By now you probably know a sedentary lifestyle is bad for you. It turns out that it’s not just sitting, but your method of sitting that can do you in. Researchers have found that people who sit for an hour or two at a time without getting up have a higher mortality rate than adults who sit cumulatively as long, but in shorter stretches.
The researchers at Columbia University Medical Center measured inactivity in nearly 8,000 adults using hip-mounted activity monitors. For seven days they measured the subjects’ waking hours movement, as part of the REGARDS study which examines stroke disparities based on race and region.
Said lead researcher Keith Diaz: “We tend to think of sedentary behavior as just the sheer volume of how much we sit around each day…. But previous studies have suggested that sedentary patterns–whether an individual accrues sedentary time through several short stretches or fewer long stretches of time–may have an impact on health.”
The subjects spent on average more than 12 hours each day sedentary, or 77 percent of their waking hours. The most sedentary, clocking 13-plus hours a day and sitting 60 to 90 minutes at a time, had double the risk of death over a four-year period, compared the least sedentary participants.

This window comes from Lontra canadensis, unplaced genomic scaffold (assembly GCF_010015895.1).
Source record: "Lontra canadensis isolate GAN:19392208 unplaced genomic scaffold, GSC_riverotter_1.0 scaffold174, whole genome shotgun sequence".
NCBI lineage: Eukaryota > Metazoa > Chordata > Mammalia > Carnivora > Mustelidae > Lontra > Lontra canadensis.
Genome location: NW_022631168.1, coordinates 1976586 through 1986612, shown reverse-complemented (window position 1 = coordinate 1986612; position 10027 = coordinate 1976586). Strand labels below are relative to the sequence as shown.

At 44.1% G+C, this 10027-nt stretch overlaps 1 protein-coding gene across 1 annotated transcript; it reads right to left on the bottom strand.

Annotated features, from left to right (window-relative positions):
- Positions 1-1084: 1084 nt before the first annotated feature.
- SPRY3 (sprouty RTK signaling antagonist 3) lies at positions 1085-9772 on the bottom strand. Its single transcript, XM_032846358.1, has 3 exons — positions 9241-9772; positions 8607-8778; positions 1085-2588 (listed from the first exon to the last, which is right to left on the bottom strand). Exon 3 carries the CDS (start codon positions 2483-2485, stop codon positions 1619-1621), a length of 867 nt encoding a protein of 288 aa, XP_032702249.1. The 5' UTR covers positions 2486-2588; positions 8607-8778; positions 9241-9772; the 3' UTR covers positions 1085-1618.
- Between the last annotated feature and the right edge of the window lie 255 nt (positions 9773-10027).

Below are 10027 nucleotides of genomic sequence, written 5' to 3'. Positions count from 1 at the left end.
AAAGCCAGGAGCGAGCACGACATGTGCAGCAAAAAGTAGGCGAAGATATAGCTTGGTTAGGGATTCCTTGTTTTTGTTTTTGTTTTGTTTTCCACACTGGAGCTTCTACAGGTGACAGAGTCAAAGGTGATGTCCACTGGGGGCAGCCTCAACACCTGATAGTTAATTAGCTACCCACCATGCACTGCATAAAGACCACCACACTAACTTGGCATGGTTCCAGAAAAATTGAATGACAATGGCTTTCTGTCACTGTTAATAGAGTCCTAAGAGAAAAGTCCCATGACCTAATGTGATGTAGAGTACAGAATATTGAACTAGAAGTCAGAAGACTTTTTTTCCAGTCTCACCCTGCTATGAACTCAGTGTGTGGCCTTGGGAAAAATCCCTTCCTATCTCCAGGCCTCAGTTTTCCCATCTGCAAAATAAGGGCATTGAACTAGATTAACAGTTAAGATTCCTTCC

Likewise, subjects who sat for no more than 30 minutes at a spell had the lowest mortality in the follow-up period. Said Diaz: “So if you have a job or lifestyle where you have to sit for prolonged periods of time, we suggest taking a movement break every half hour. This one behavior change could reduce your risk of death, although we don’t yet know precisely how much activity is optimal.”
Added co-author Monika Safford, MD: “This study adds to the growing literature on how dangerous long periods of sitting are for our health, and underscores a growing awareness among clinicians and researchers that sitting really is the new smoking…. We need creative ways to ensure that we not only cut back on the total amount we sit, but also increase regular interruptions to sitting with bursts of activity.”